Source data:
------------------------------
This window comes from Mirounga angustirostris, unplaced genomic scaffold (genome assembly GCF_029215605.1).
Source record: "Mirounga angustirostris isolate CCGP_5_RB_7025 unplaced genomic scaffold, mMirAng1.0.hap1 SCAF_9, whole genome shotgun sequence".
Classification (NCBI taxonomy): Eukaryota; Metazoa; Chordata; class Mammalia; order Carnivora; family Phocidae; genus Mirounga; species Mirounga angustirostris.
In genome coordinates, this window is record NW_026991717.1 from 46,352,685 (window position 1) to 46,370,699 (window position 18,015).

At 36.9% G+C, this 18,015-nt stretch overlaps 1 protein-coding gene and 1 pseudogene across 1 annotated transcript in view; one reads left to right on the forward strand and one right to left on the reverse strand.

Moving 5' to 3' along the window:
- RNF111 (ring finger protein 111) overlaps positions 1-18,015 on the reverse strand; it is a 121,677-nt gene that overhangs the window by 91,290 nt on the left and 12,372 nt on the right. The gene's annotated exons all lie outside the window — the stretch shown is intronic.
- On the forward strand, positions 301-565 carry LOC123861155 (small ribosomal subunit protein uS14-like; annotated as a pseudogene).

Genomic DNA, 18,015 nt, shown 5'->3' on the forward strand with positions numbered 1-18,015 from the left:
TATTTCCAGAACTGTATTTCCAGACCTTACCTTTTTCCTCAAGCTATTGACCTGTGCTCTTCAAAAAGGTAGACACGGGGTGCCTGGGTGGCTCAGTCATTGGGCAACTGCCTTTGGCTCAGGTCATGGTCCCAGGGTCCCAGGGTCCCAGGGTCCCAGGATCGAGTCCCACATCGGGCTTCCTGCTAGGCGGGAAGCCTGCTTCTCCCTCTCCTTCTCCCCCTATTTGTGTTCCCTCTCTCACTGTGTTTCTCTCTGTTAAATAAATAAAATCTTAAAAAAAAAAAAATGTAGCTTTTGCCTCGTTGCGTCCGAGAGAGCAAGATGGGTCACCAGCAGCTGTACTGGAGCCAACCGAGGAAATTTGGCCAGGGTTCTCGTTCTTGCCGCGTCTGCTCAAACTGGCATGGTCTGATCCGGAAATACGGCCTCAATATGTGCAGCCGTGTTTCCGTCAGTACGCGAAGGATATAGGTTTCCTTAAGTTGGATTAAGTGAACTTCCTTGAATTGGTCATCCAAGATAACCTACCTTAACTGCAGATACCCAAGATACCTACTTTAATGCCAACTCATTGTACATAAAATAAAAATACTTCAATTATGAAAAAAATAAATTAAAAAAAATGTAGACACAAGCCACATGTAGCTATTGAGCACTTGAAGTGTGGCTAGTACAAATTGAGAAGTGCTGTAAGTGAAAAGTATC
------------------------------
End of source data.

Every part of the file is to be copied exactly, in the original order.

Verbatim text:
This window comes from Mirounga angustirostris, unplaced genomic scaffold (genome assembly GCF_029215605.1).
Source record: "Mirounga angustirostris isolate CCGP_5_RB_7025 unplaced genomic scaffold, mMirAng1.0.hap1 SCAF_9, whole genome shotgun sequence".
Classification (NCBI taxonomy): Eukaryota; Metazoa; Chordata; class Mammalia; order Carnivora; family Phocidae; genus Mirounga; species Mirounga angustirostris.
In genome coordinates, this window is record NW_026991717.1 from 46,352,685 (window position 1) to 46,370,699 (window position 18,015).

At 36.9% G+C, this 18,015-nt stretch overlaps 1 protein-coding gene and 1 pseudogene across 1 annotated transcript in view; one reads left to right on the forward strand and one right to left on the reverse strand.

Moving 5' to 3' along the window:
- RNF111 (ring finger protein 111) overlaps positions 1-18,015 on the reverse strand; it is a 121,677-nt gene that overhangs the window by 91,290 nt on the left and 12,372 nt on the right. The gene's annotated exons all lie outside the window — the stretch shown is intronic.
- On the forward strand, positions 301-565 carry LOC123861155 (small ribosomal subunit protein uS14-like; annotated as a pseudogene).

Genomic DNA, 18,015 nt, shown 5'->3' on the forward strand with positions numbered 1-18,015 from the left:
TATTTCCAGAACTGTATTTCCAGACCTTACCTTTTTCCTCAAGCTATTGACCTGTGCTCTTCAAAAAGGTAGACACGGGGTGCCTGGGTGGCTCAGTCATTGGGCAACTGCCTTTGGCTCAGGTCATGGTCCCAGGGTCCCAGGGTCCCAGGGTCCCAGGATCGAGTCCCACATCGGGCTTCCTGCTAGGCGGGAAGCCTGCTTCTCCCTCTCCTTCTCCCCCTATTTGTGTTCCCTCTCTCACTGTGTTTCTCTCTGTTAAATAAATAAAATCTTAAAAAAAAAAAAATGTAGCTTTTGCCTCGTTGCGTCCGAGAGAGCAAGATGGGTCACCAGCAGCTGTACTGGAGCCAACCGAGGAAATTTGGCCAGGGTTCTCGTTCTTGCCGCGTCTGCTCAAACTGGCATGGTCTGATCCGGAAATACGGCCTCAATATGTGCAGCCGTGTTTCCGTCAGTACGCGAAGGATATAGGTTTCCTTAAGTTGGATTAAGTGAACTTCCTTGAATTGGTCATCCAAGATAACCTACCTTAACTGCAGATACCCAAGATACCTACTTTAATGCCAACTCATTGTACATAAAATAAAAATACTTCAATTATGAAAAAAATAAATTAAAAAAAATGTAGACACAAGCCACATGTAGCTATTGAGCACTTGAAGTGTGGCTAGTACAAATTGAGAAGTGCTGTAAGTGAAAAGTATC